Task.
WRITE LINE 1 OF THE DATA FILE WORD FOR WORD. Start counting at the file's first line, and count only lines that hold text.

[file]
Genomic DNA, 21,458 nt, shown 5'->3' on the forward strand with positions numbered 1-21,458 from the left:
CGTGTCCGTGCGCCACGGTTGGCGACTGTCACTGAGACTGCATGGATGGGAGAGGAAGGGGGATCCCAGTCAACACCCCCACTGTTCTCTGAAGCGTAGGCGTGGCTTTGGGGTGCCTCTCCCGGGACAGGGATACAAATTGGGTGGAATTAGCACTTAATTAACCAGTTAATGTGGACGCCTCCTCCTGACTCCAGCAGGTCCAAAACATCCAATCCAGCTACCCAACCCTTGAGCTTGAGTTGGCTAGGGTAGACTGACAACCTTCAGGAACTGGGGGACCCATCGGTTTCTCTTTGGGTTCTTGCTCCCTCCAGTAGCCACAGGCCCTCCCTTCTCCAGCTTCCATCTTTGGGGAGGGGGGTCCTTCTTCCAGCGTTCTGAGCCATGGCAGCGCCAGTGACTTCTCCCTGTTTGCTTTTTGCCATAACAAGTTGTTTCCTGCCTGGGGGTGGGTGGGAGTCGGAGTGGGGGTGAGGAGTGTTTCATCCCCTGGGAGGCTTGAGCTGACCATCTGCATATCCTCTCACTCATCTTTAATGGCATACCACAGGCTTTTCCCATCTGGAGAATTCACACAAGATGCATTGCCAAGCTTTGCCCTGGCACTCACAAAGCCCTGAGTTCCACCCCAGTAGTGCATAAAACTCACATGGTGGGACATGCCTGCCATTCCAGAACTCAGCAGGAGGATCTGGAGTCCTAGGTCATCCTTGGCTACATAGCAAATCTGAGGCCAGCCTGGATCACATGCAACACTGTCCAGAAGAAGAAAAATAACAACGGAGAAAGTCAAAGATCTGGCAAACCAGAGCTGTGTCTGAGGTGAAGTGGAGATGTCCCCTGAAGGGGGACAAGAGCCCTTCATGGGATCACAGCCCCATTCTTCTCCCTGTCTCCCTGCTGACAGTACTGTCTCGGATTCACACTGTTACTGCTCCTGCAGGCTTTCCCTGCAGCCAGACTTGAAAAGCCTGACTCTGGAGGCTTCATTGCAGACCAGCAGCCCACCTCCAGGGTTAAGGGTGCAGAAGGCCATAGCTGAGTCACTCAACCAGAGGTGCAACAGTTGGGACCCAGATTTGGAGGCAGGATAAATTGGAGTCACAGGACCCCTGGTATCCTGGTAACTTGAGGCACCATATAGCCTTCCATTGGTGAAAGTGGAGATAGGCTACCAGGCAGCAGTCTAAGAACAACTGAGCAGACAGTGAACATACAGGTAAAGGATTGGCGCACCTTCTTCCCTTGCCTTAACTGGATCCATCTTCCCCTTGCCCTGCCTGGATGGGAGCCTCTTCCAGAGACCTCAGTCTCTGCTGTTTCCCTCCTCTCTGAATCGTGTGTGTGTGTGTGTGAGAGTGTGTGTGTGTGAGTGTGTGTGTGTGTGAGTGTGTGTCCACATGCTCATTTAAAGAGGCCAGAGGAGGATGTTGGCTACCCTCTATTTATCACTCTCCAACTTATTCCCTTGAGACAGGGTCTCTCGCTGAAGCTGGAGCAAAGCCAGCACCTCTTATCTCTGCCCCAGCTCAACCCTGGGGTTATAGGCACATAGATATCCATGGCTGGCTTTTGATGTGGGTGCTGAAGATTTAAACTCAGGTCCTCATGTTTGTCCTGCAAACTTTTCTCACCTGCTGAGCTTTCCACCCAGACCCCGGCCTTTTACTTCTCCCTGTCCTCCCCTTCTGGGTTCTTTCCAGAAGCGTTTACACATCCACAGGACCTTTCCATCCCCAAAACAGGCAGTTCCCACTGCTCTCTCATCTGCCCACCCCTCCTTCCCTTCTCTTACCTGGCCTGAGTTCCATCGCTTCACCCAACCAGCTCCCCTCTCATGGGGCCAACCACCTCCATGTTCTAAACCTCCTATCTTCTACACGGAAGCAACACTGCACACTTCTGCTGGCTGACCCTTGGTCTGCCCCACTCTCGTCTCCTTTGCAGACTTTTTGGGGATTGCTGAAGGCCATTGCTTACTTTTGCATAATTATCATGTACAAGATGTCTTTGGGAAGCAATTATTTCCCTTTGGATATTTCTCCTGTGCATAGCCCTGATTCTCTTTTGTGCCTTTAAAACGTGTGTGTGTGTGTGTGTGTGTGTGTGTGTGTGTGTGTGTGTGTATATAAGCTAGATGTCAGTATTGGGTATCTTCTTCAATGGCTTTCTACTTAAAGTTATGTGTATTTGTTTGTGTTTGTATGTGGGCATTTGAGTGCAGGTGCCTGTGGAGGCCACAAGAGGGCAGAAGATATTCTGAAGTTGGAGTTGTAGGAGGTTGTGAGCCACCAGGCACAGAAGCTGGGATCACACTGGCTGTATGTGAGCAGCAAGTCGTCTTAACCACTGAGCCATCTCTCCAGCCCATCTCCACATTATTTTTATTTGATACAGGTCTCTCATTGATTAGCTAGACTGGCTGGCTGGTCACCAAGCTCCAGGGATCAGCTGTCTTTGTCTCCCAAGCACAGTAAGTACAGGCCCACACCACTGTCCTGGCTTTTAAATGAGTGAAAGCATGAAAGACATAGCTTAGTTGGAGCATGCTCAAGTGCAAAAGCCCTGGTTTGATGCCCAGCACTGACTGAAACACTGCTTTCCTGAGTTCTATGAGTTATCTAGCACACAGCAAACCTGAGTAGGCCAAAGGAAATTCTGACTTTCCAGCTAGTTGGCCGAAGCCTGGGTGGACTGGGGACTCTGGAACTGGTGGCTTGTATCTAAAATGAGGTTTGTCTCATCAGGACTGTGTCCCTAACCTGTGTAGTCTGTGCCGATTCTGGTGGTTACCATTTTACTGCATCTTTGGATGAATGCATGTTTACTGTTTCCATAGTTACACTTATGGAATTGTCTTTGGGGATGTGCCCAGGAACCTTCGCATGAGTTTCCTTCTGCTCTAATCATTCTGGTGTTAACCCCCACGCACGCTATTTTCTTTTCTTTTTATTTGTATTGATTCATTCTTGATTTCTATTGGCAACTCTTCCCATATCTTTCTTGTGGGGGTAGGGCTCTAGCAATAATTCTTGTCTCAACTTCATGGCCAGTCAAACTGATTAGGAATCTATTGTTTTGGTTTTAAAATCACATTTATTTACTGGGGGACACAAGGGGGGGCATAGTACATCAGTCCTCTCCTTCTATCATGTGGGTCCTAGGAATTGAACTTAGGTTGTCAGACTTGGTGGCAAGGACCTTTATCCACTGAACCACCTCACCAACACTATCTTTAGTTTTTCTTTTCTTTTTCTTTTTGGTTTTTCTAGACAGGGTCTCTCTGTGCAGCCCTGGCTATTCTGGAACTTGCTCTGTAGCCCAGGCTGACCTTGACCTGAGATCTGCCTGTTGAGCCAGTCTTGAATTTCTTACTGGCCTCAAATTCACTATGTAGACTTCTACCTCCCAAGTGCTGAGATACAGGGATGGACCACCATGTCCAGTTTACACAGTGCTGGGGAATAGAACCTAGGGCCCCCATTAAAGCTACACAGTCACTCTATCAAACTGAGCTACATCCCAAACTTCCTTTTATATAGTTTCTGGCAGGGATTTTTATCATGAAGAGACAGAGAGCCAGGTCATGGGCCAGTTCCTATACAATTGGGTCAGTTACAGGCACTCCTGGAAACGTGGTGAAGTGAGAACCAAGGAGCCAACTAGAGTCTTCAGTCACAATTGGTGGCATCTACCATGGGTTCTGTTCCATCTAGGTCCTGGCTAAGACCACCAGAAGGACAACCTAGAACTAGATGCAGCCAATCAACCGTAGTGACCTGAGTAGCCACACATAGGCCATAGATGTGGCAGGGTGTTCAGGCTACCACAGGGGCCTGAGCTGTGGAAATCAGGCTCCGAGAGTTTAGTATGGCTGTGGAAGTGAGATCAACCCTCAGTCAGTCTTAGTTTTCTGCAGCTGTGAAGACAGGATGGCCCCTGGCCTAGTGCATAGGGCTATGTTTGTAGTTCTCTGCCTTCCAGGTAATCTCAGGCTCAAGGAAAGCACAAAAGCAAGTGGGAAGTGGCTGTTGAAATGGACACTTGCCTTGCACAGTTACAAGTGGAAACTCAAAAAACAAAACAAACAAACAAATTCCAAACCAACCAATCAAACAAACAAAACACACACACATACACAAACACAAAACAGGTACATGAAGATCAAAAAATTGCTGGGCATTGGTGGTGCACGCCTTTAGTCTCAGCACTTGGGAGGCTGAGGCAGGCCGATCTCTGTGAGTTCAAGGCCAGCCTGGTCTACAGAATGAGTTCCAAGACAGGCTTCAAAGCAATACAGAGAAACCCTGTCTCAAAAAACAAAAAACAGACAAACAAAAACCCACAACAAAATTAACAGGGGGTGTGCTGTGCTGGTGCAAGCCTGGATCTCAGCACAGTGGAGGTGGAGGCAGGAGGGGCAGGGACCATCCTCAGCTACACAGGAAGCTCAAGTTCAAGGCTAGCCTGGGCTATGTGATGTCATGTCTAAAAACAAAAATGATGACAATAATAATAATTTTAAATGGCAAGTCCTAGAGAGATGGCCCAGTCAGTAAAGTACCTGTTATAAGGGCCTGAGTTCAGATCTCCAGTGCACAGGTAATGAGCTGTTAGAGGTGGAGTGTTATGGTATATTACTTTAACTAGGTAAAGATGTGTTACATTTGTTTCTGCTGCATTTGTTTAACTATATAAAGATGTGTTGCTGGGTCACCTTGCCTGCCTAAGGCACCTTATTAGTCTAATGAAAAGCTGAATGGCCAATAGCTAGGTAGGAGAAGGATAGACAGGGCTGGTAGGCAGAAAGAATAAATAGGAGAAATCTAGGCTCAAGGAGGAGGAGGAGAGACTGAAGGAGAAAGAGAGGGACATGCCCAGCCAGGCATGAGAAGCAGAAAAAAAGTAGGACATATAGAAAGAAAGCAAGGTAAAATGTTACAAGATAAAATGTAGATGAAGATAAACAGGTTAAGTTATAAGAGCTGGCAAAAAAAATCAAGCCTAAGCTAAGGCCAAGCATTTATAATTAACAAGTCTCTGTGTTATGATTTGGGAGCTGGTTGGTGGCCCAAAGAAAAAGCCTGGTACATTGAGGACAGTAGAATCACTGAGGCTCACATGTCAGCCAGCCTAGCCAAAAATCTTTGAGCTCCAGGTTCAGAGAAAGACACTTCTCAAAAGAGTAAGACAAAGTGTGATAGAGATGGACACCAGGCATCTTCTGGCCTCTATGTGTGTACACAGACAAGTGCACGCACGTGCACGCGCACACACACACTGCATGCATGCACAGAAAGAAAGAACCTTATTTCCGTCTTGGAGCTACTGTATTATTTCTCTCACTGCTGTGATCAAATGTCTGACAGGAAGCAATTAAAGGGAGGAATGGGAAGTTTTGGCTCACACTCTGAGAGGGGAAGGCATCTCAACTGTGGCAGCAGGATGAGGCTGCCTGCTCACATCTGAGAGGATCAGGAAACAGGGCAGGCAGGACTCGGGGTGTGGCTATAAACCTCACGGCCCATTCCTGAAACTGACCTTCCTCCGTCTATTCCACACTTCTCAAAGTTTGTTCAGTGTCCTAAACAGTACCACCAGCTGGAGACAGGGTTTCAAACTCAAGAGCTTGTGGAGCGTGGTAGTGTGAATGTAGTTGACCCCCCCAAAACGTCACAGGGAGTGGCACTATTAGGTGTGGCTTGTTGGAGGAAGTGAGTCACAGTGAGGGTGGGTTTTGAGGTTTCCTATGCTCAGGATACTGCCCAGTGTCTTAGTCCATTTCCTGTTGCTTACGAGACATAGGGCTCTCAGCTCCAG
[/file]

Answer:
Genomic DNA, 21,458 nt, shown 5'->3' on the forward strand with positions numbered 1-21,458 from the left: